This prospective comparative research was conducted on 126 patients with epilepsy. Two equal groups, A and B, consisting of 63 patients each, were allocated conventional and newer AEDs, respectively. The allotment of the AED was as per the decision of the treating physician based on patient and drug characteristics. QoL was assessed at 0 and 12 weeks using questionnaire QOLIE-31.

Results:

The QoL showed significant improvement with newer AEDs, while conventional AEDs worsened it. The subscales of QOLIE-31 showing the statistical difference in the mean percentage change were worry related to seizure, energy/fatigue, cognitive function, and medication effects. QoL did show a statistically significant difference in young and more educated patients. The patients who had generalised tonic-clonic seizures (GTCS) demonstrated a better QoL than patients with partial seizures, as per the questionnaire.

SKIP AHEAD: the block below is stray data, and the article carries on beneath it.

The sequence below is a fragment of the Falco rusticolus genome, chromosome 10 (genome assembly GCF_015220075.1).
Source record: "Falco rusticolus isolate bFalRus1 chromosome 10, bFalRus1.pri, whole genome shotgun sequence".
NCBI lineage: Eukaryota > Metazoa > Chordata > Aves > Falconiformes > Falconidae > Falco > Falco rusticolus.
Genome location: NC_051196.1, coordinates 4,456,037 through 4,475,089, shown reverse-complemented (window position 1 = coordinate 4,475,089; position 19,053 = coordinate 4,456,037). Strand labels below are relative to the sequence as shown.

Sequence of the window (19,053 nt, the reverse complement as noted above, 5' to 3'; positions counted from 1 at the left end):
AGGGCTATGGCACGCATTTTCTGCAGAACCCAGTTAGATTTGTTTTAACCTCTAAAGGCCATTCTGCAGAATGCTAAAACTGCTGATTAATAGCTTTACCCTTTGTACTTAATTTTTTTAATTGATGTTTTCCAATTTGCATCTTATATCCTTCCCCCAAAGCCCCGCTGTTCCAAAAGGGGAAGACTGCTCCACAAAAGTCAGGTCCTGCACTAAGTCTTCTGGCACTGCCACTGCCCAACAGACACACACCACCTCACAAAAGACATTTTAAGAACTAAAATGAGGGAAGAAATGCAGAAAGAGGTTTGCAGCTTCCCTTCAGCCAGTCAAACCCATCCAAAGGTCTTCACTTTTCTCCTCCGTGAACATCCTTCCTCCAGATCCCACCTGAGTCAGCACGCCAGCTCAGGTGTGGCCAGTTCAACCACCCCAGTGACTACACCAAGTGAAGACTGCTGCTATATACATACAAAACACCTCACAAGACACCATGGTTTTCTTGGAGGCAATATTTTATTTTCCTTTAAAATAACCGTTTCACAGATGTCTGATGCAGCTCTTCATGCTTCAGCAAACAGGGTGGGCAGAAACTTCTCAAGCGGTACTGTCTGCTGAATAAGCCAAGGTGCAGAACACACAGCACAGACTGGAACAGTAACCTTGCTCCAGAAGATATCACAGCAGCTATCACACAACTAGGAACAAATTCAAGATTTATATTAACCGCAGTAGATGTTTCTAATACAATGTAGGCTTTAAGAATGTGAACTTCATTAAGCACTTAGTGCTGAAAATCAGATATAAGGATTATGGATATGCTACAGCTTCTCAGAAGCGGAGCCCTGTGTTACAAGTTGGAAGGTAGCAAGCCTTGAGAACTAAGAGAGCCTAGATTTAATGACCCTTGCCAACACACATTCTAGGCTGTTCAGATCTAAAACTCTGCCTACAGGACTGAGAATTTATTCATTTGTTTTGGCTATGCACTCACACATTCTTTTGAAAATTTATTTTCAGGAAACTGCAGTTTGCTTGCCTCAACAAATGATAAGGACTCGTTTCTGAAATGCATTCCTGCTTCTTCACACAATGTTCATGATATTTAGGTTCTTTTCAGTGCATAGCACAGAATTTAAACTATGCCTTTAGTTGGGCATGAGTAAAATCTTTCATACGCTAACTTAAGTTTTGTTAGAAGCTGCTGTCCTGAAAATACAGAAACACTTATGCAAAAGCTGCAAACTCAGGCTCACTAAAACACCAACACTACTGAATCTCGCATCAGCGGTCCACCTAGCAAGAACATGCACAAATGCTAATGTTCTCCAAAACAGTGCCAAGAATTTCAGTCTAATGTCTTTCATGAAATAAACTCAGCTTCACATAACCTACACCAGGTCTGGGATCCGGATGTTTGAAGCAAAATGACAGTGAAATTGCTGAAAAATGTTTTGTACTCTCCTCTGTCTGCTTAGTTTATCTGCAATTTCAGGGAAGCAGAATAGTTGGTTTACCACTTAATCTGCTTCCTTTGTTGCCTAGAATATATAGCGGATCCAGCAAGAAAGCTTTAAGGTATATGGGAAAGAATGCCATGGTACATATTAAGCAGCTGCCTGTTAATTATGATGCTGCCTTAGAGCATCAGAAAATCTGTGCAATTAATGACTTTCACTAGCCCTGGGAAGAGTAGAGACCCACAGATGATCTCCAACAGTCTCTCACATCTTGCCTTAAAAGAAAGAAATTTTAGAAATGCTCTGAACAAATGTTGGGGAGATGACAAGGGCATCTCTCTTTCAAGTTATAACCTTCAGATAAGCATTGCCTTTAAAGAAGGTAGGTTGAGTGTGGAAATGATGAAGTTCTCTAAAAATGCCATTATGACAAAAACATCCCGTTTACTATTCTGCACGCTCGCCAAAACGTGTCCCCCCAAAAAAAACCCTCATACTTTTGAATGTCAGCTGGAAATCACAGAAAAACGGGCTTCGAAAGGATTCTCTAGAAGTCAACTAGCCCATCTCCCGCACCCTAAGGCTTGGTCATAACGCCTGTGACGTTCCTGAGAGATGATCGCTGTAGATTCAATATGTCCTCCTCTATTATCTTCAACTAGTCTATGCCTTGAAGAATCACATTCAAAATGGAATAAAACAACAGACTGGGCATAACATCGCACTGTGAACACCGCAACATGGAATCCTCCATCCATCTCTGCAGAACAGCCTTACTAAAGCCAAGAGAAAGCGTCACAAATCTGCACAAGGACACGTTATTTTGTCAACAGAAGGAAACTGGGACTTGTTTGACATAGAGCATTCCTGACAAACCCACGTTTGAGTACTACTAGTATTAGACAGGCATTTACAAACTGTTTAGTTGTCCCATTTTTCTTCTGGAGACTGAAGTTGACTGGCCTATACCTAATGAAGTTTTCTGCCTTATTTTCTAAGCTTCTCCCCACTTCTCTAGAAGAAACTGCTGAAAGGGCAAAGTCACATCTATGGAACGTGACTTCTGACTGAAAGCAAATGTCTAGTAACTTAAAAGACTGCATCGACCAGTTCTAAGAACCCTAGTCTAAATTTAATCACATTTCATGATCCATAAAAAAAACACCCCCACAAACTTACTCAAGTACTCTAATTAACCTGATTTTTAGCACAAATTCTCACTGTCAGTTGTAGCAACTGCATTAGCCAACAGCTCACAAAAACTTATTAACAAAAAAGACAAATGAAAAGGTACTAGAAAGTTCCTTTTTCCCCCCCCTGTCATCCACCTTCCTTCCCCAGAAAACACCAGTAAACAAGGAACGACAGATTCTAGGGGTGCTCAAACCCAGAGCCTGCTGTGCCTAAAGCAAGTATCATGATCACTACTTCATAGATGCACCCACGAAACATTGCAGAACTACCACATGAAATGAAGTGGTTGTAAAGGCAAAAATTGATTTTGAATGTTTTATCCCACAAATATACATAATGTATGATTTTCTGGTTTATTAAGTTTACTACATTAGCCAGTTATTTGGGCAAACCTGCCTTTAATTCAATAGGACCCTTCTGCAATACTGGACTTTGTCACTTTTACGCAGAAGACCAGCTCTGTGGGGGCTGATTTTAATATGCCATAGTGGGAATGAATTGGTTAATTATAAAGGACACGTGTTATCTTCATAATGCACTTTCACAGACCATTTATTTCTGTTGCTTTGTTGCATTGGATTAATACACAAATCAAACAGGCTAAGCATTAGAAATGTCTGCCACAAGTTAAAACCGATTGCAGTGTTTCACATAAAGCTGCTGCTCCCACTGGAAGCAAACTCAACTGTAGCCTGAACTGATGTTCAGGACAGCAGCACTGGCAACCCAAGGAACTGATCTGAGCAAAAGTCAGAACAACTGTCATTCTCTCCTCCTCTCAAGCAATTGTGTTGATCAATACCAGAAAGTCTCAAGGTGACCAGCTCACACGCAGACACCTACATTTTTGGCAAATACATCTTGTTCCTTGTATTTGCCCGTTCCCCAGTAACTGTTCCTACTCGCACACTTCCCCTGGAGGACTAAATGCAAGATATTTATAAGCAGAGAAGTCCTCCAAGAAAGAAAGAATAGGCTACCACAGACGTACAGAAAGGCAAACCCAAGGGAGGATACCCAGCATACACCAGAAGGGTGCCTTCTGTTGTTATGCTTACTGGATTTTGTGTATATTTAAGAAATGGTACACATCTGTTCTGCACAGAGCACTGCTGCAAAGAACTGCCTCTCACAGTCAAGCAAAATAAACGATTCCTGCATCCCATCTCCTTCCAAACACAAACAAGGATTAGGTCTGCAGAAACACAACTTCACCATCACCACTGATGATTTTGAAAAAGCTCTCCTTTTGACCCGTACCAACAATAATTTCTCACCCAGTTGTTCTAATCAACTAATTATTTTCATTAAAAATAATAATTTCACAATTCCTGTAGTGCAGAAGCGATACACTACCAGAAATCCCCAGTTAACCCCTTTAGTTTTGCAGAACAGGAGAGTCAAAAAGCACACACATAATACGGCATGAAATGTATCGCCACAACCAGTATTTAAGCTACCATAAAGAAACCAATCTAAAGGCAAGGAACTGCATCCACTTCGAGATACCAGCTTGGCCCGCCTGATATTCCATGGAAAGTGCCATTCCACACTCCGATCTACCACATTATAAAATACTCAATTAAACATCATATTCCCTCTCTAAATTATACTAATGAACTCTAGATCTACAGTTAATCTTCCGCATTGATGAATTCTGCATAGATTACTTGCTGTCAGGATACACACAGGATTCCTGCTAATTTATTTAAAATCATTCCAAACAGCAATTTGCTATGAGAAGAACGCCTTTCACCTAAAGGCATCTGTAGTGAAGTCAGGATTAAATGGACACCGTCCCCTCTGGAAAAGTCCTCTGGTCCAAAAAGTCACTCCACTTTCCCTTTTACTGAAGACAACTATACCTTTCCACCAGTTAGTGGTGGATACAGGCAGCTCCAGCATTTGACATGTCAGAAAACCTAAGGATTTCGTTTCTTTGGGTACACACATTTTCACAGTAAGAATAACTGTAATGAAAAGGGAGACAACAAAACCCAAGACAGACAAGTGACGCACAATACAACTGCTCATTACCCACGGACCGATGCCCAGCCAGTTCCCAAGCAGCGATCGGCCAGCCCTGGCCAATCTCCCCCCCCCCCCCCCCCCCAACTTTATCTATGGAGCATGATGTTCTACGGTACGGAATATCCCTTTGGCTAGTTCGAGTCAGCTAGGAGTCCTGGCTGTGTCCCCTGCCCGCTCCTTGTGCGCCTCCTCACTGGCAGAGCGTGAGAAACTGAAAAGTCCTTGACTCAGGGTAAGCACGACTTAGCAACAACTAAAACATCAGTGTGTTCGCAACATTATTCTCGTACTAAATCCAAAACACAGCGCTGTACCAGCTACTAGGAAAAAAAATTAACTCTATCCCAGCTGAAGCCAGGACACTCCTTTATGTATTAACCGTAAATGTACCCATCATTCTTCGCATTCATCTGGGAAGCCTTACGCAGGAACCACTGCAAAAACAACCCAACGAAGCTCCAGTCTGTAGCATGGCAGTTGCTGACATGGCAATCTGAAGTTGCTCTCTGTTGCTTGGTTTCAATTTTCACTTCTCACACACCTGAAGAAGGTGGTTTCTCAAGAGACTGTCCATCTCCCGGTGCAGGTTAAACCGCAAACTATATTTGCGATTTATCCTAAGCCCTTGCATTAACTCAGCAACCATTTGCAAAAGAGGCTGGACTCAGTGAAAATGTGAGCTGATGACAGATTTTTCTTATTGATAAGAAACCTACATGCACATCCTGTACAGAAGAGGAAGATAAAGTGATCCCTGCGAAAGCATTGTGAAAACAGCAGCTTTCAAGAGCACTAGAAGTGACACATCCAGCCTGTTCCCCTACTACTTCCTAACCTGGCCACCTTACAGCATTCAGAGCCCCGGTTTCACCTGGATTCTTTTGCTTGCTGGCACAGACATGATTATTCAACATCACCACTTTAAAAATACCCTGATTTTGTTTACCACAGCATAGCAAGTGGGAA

Conclusion:

The findings of our study suggest that QoL is better with newer AEDs. There seemed to be no effect of gender, age, or education on QoL; however, subjects with GTCS displayed a better QoL. Therefore, newer AEDs can be helpful in improving QoL in epileptic patients. Newer Antiepileptics as monotherapy may offer a better quality of life to epileptic patients.

Keywords

Newer
Conventional
Antiepileptic drugs
Quality of life
Monotherapy

INTRODUCTION